Interview

Kongregate on its $10 million bet to bring core mobile games to its core audience and beyond

Kongregate on its $10 million bet to bring core mobile games to its core audience and beyond
If you're going to start a mobile developer fund, it seems $10 million is the going rate.

That's the sum companies such as Gamevil and GREE have ear-marked for their indie publishing pushes, and it's the amount online games platform Kongregate has in its warchest too.

But as its new VP of mobile Pany Haritatos (pictured) - who's just joined from Zynga - explains the Kongregate Mobile Developers program isn't about spreading a lot of money around to seed a lot of games.

"This is our commitment to high quality games," he explains.

"We're looking to work closely with a small number of developers to curate games that will appeal to Kongregate's core audience."

In that context, it hopes to start releasing games for iOS and Android devices during summer, but doesn't plan to do more than one title per month.

Firm foundations

Given its strong history in free-to-play web gaming, Kongregate knows it has a highly engaged audience that's already moving to mobile and tablet gaming.

And given its years of data on their activity in the hundreds of games available on its platform, it also knows plenty about how gamers spend.

Putting this experience into play in terms of games it publishes under its own name for iOS and Android is the main selling point for the mobile games program, even above its commitment to fund, cross-promote and marketing those titles.

For, in a world where indie mobile developers without $100,000 for a burst install advertising campaign find it almost impossible to find an audience, Kongregate is offering the opportunity to get their games in front of millions of core games - the most highly engaged and monetised segment of the market.

What's not to like?

Better second time around

Yet, this isn't the first time Kongregate has been involved with mobile gaming.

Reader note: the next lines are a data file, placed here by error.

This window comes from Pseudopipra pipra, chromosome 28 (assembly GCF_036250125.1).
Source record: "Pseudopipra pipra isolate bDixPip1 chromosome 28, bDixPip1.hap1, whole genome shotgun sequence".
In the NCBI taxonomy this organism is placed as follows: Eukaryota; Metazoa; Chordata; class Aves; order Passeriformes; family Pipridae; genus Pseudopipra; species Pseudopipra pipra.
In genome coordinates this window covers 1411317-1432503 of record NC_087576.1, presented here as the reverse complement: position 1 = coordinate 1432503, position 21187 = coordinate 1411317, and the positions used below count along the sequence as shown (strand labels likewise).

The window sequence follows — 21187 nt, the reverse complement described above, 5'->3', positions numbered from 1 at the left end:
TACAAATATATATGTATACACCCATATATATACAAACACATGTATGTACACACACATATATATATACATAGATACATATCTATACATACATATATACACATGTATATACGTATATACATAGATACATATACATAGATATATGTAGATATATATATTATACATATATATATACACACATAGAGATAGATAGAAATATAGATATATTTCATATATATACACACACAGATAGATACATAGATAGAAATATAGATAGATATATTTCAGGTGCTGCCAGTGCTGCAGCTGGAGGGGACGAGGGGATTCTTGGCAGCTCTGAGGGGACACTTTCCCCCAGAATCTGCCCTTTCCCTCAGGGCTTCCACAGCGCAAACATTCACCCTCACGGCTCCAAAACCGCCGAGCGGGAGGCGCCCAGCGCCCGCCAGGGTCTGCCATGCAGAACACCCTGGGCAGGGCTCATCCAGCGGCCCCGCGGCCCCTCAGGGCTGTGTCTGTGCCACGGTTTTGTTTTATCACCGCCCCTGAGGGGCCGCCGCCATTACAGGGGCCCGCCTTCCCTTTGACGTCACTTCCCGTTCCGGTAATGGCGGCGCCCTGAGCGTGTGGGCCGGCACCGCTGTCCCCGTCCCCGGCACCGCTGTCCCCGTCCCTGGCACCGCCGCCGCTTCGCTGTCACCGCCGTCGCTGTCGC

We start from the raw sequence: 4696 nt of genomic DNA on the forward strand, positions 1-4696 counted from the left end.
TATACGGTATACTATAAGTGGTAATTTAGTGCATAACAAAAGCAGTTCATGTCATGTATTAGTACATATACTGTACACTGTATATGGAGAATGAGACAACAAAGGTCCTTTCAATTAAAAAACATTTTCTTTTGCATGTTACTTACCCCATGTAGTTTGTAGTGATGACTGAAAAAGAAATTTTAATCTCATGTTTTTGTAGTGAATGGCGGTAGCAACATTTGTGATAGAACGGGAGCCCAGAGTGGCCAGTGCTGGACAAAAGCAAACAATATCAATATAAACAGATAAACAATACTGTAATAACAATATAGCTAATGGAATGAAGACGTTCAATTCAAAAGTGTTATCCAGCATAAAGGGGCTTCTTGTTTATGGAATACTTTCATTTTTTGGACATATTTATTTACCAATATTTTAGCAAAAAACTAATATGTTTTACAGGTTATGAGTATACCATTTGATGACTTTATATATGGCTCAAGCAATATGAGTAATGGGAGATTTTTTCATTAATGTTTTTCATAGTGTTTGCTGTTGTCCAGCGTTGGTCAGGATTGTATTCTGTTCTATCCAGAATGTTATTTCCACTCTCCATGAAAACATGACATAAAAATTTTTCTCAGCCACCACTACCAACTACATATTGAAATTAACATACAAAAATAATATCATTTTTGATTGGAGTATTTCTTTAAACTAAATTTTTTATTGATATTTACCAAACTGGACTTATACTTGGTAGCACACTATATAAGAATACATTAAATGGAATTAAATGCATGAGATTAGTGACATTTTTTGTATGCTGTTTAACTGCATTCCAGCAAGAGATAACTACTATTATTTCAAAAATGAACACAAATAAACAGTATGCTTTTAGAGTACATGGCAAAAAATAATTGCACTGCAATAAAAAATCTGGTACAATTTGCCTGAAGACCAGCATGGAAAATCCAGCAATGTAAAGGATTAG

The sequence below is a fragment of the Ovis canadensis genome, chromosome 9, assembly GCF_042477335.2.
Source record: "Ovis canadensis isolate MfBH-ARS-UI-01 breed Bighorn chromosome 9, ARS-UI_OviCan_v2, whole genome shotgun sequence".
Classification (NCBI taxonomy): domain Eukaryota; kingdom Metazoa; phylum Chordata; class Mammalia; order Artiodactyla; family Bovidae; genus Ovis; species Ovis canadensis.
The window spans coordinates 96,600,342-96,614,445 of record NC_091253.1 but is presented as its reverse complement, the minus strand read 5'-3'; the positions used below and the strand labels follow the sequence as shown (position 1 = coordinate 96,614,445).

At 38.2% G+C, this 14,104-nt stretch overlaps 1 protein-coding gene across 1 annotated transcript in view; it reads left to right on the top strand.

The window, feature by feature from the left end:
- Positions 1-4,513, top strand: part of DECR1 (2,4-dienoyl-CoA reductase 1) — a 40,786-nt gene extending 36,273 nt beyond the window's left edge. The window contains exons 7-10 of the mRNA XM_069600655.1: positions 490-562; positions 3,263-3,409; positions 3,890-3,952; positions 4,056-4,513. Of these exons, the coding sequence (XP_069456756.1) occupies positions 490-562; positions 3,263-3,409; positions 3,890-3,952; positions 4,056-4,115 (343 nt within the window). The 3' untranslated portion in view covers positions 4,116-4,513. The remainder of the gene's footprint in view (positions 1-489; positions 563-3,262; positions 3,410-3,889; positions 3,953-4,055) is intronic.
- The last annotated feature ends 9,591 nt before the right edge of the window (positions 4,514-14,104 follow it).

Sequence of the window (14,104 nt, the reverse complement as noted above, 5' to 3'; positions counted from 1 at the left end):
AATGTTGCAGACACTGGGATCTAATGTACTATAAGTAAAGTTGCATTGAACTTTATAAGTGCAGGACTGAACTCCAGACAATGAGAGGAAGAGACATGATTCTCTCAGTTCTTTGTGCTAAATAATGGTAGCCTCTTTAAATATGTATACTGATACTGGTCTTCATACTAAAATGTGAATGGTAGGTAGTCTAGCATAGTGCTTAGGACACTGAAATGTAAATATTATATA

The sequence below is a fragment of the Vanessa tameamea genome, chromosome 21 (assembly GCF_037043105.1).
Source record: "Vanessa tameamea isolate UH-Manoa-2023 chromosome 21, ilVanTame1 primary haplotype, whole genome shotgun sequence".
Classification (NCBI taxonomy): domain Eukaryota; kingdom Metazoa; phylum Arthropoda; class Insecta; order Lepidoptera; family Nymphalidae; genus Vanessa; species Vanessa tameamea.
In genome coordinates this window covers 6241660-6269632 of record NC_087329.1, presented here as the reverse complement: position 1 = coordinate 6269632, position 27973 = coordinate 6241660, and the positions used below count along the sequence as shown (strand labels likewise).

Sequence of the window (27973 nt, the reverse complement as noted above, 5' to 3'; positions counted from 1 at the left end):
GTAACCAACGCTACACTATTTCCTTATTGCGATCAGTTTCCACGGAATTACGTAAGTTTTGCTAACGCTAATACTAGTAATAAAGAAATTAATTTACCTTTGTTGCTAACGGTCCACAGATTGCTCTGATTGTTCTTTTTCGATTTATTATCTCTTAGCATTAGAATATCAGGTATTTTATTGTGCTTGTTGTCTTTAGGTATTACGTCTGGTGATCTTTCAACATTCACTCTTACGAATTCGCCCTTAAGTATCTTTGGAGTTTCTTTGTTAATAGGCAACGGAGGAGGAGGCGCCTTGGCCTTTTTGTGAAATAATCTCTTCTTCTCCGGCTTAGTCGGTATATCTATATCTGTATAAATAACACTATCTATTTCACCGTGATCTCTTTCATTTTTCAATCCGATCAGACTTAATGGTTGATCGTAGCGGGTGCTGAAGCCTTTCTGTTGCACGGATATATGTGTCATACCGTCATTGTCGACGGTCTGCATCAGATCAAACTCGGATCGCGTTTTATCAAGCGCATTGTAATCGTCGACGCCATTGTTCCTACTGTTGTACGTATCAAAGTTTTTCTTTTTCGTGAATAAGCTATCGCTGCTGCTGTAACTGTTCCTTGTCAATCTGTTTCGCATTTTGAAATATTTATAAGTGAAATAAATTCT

In 2011, it launched Kongregate Arcade, a free Flash-based app on Android. Mainly a community-building tool, it included challenges, achievements, messaging and interoperability with Kongregate's web accounts.

"Some parts worked and some didn't, but we're learned a lot from it," says CEO Jim Greer.

"It was a great community experience, but because of the limitation of Flash and HTML5, we could only offer browser-based games.

"Now we're looking to combine all our expertise for native mobile game publishing."

Deep pockets

And backed by its parent GameStop, it's clear that Kongregate's mobile push is a strategic one for both companies.

"$10 million is big for Kongregate, but it's small for GameStop," Greer says. "I'm confidence in our approach, but we're not afraid to take risks."

Of course, it's now placed itself in a market with some other big beasts, such as billion-dollar companies like DeNA, GREE and Zynga, who are keen to attract high quality mobile games too.

"Over the past seven years, we've established our good name in the market," Greer counters.

"We're talking to developers who have worked with us in the past, and given our expertise in virtual good economics, I think we can show we're more than just a cross-promotion network."

New horizons

It's also interesting to note that Kongregate's audience is mainly North American-Northern European. It only releases games in English, so it won't initially be competing directly with DeNA and GREE in their Japanese heartland.

That will have to change at some stage if Kongregate's push is to be truly successful, though. Mobile is nothing if not a global marketplace.

"If it makes sense for the game, we will localise," Haritatos says. "I think our games have the potential to work well for the core gaming audience in Asia.

"We're really committed to making this a success."

You can find out about the Kongregate Mobile Developers program here.
editor-at-large

A Pocket Gamer co-founder, Jon can turn his hand to anything except hand turning. He is editor-at-large at PG.biz which means he can arrive anywhere in the world, acting like a slightly confused uncle looking for the way out. He likes letters, cameras, imaginary numbers and legumes.

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